COME A STRANGER

In another fine novel about Crisfield, Md., Voigt tells of the growing up of Mina Smiths, fondly remembered as the girl who brilliantly defended Dicey Tillerman when the English teacher accused her of plagiarism (in Dicey's Song), and for her friendship with Tamer Shipp (of The Runner). Mina is a vibrant protagonist: super-bright, self-assured, likable. At 11, she's a scholarship student and the only black in a summer ballet program for gifted students. Joyfully, she expands her horizons in classical music, multiple friendships, and ballet; yet when she returns the next year, she is awkwardly gangly from a growth spurt; moreover, her developing social consciousness has made her so much less compliant that she's sent home, feeling all the uneasiness of precarious black/white interaction. Meeting Tamer, her father's summer replacement as minister at the local church, she finds a friend with intelligence and a questing spirit to match her own. Mina has always had a relationship of mutual confidence and respect with her parents; now Tamer, precious yet unattainable, becomes the person for whom she feels the warmest regard. Meanwhile, as years pass and schoolgirl crush becomes more mature love, Mina hears the old story about Bullet Tillerman, lost in Vietnam, meets Dicey, and brings old Mrs. Tillerman and Tamer together in a moving scene where each unexpectedly helps the other to make peace with the past. Tamer moves far away, and at the story's close Mina is lucky enough to meet a gifted young man her own age. No brief synopsis can do justice to the novel's rich texture: the warm, complex Smiths family, the carefully wrought members of the close-knit community where they live, the humorous and serious give and take, the gradual rise of Mina's awareness, the fundamentally generous spirit. Not a sequel but a parallel narrative that Voigt's fans will be eager to read; it should bring her new fans as well.

Pub Date: Sept. 1, 1986

ISBN: 068980444X

Page Count: 262

Publisher: Atheneum

Review Posted Online: Oct. 27, 2011

Kirkus Reviews Issue: Aug. 15, 1986

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A bit of envelope-pushing freshens up the formula.

HOCUS POCUS AND THE ALL-NEW SEQUEL

In honor of its 25th anniversary, a Disney Halloween horror/comedy film gets a sequel to go with its original novelization.

Three Salem witches hanged in 1693 for stealing a child’s life force are revived in 1993 when 16-year-old new kid Max completes a spell by lighting a magical candle (which has to be kindled by a virgin to work). Max and dazzling, popular classmate Allison have to keep said witches at bay until dawn to save all of the local children from a similar fate. Fast-forward to 2018: Poppy, daughter of Max and Allison, inadvertently works a spell that sends her parents and an aunt to hell in exchange for the gleeful witches. With help from her best friend, Travis, and classmate Isabella, on whom she has a major crush, Poppy has only hours to keep the weird sisters from working more evil. The witches, each daffier than the last, supply most of the comedy as well as plenty of menace but end up back in the infernal regions. There’s also a talking cat, a talking dog, a gaggle of costumed heroines, and an oblique reference to a certain beloved Halloween movie. Traditional Disney wholesomeness is spiced, not soured, by occasional innuendo and a big twist in the sequel. Poppy and her family are white, while Travis and Isabella are both African-American.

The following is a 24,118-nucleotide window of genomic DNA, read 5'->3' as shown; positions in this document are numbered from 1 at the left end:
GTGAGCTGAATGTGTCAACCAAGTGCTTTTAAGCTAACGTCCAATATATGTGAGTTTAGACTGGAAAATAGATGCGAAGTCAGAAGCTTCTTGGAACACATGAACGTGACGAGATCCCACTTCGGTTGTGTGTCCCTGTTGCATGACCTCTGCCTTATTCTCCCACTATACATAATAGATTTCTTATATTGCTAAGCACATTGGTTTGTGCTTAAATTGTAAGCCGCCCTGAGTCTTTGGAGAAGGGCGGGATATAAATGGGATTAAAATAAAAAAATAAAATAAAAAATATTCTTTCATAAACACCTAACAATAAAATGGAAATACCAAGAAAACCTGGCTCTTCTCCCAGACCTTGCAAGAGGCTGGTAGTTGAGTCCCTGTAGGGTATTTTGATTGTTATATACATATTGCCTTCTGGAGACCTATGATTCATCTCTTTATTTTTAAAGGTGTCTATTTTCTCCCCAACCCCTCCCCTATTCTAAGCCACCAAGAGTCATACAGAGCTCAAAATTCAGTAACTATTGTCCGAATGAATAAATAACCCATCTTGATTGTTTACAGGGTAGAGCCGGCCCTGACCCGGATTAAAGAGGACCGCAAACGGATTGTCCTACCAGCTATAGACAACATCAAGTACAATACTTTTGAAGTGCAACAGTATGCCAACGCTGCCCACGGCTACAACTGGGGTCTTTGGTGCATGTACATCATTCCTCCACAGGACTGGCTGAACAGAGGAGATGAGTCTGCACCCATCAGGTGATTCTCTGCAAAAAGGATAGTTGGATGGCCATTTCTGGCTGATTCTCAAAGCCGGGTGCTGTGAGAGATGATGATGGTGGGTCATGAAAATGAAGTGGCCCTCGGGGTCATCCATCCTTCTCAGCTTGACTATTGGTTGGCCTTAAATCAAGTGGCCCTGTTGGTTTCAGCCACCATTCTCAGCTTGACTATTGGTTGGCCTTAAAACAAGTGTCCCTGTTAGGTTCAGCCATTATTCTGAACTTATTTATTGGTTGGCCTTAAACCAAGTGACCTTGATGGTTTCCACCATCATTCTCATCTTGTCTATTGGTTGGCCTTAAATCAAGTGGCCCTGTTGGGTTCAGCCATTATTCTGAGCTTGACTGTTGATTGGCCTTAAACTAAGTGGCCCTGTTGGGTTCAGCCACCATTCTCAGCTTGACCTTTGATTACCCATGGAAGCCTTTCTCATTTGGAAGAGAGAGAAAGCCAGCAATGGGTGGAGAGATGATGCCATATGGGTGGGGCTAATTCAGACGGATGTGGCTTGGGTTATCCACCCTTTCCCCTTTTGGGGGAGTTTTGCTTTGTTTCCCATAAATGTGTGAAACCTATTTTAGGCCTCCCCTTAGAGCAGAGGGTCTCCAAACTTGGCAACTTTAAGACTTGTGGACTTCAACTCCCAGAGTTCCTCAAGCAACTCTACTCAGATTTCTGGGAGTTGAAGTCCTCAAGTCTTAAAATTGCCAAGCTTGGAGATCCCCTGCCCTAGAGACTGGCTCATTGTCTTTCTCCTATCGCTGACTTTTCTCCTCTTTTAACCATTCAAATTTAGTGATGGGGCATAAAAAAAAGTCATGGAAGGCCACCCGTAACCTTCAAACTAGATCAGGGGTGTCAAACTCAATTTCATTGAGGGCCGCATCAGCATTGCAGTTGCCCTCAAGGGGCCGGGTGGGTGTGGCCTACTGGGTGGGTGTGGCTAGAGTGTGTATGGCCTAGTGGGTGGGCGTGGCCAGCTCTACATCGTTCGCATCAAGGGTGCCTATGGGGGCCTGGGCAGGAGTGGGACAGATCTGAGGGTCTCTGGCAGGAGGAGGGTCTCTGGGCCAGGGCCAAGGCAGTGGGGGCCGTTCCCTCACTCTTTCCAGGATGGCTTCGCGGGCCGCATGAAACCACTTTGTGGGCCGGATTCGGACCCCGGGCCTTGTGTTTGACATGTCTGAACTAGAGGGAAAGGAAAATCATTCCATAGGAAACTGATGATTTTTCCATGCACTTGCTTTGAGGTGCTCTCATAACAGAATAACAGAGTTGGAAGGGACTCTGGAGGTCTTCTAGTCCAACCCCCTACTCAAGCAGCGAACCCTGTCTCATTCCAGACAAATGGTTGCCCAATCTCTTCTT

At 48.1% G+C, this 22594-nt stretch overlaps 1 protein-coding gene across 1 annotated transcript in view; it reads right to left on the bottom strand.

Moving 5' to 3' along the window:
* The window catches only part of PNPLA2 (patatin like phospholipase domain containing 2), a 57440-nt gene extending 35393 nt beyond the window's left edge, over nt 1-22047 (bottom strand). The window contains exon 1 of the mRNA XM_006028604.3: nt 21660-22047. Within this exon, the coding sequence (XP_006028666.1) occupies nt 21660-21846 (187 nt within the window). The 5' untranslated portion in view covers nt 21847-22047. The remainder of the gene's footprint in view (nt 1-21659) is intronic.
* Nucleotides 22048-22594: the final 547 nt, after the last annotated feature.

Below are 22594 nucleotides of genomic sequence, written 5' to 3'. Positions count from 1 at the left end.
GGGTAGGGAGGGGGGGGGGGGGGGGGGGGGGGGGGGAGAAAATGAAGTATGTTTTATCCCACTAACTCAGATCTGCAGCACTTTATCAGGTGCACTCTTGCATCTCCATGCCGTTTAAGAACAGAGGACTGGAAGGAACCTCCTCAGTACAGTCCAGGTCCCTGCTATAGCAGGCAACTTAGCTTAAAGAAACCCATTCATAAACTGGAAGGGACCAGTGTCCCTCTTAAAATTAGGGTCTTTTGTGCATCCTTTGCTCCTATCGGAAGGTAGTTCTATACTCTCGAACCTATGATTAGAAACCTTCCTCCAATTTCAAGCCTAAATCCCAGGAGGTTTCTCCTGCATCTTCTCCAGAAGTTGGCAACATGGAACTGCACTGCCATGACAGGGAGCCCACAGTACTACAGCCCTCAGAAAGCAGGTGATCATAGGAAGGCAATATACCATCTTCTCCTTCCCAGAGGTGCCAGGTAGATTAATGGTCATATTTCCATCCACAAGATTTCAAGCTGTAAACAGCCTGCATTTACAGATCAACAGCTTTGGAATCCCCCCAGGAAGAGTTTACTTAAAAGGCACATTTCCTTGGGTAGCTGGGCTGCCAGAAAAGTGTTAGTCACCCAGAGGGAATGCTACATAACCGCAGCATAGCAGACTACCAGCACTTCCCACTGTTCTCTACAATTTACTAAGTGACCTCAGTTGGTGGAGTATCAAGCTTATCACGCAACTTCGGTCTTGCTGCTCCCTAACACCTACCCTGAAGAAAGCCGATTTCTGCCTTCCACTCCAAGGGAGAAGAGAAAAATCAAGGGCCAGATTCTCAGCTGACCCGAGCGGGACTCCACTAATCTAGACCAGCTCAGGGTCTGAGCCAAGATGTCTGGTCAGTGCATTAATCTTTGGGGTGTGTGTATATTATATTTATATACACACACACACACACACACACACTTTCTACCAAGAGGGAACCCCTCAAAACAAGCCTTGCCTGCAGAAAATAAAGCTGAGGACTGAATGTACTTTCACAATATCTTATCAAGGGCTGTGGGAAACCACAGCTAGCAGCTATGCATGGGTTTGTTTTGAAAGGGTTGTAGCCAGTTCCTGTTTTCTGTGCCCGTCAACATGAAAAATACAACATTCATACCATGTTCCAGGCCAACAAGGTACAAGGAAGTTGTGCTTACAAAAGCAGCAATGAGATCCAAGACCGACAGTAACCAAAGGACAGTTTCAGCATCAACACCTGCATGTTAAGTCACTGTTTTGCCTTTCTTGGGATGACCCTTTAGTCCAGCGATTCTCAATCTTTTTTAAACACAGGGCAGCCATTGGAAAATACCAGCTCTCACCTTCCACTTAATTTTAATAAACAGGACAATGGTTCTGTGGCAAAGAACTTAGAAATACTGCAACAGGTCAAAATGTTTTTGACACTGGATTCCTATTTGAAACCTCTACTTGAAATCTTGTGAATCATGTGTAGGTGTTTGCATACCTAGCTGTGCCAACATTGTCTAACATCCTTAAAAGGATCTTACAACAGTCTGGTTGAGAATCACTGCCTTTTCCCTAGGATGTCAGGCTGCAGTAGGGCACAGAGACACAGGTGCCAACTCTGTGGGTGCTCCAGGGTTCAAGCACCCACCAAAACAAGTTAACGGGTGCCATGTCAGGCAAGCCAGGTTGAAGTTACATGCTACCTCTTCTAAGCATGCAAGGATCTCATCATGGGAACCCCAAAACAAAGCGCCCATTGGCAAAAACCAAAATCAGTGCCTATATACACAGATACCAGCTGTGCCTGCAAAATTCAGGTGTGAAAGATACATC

A bit of envelope-pushing freshens up the formula. (Fantasy. 10-15)

Pub Date: July 10, 2018

ISBN: 978-1-368-02003-9

Page Count: 528

Publisher: Freeform/Disney

Review Posted Online: June 17, 2018

Kirkus Reviews Issue: July 1, 2018

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HATCHET

A prototypical survival story: after an airplane crash, a 13-year-old city boy spends two months alone in the Canadian wilderness. In transit between his divorcing parents, Brian is the plane's only passenger. After casually showing him how to steer, the pilot has a heart attack and dies. In a breathtaking sequence, Brian maneuvers the plane for hours while he tries to think what to do, at last crashing as gently and levelly as he can manage into a lake. The plane sinks; all he has left is a hatchet, attached to his belt. His injuries prove painful but not fundamental. In time, he builds a shelter, experiments with berries, finds turtle eggs, starts a fire, makes a bow and arrow to catch fish and birds, and makes peace with the larger wildlife. He also battles despair and emerges more patient, prepared to learn from his mistakes—when a rogue moose attacks him and a fierce storm reminds him of his mortality, he's prepared to make repairs with philosophical persistence. His mixed feelings surprise him when the plane finally surfaces so that he can retrieve the survival pack; and then he's rescued. Plausible, taut, this is a spellbinding account. Paulsen's staccato, repetitive style conveys Brian's stress; his combination of third-person narrative with Brian's interior monologue pulls the reader into the story. Brian's angst over a terrible secret—he's seen his mother with another man—is undeveloped and doesn't contribute much, except as one item from his previous life that he sees in better perspective, as a result of his experience. High interest, not hard to read. A winner.

Pub Date: Sept. 1, 1987

ISBN: 1416925082

Page Count: -

Publisher: Bradbury

Review Posted Online: Oct. 18, 2011

Kirkus Reviews Issue: Aug. 15, 1987

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